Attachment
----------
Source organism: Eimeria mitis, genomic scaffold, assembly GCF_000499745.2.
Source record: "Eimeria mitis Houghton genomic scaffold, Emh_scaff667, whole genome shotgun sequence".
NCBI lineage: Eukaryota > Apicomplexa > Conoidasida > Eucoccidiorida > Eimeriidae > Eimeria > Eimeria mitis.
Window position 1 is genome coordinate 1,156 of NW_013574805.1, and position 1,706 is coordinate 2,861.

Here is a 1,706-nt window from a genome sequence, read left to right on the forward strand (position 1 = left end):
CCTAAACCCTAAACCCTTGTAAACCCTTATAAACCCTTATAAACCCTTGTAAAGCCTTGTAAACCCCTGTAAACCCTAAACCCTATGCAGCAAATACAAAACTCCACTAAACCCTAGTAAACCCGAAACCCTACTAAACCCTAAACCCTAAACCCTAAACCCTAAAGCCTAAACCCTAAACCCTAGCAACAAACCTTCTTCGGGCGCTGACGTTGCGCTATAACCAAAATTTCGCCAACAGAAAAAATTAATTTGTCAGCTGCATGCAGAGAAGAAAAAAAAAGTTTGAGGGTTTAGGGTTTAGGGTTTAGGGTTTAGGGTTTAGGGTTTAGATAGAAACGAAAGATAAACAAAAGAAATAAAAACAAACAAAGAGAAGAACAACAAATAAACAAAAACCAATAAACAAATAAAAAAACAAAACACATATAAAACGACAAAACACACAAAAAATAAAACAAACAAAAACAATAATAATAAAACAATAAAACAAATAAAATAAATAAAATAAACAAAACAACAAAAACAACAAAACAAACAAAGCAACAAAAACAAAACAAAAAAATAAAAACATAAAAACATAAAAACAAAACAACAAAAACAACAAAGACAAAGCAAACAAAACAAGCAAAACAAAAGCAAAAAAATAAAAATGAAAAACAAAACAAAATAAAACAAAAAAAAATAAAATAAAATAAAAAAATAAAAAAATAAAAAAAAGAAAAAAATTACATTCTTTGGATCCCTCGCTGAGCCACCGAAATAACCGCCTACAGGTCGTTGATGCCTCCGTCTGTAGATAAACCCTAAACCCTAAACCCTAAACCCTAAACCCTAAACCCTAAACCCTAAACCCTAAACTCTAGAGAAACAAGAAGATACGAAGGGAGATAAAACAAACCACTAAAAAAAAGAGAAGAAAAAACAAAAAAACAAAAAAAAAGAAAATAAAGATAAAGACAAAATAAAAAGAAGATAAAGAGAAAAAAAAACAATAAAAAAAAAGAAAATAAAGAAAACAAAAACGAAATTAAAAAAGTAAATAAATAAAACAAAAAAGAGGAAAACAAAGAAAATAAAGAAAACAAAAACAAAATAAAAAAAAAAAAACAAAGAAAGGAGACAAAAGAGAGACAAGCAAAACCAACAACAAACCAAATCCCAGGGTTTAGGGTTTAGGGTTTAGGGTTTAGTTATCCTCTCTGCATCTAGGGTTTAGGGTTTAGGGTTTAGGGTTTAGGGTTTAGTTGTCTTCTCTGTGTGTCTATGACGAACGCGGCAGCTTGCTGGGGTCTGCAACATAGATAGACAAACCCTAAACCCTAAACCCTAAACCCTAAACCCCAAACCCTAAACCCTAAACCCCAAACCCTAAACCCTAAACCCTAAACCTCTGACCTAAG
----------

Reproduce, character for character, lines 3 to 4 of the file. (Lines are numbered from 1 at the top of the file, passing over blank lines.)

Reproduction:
NCBI lineage: Eukaryota > Apicomplexa > Conoidasida > Eucoccidiorida > Eimeriidae > Eimeria > Eimeria mitis.
Window position 1 is genome coordinate 1,156 of NW_013574805.1, and position 1,706 is coordinate 2,861.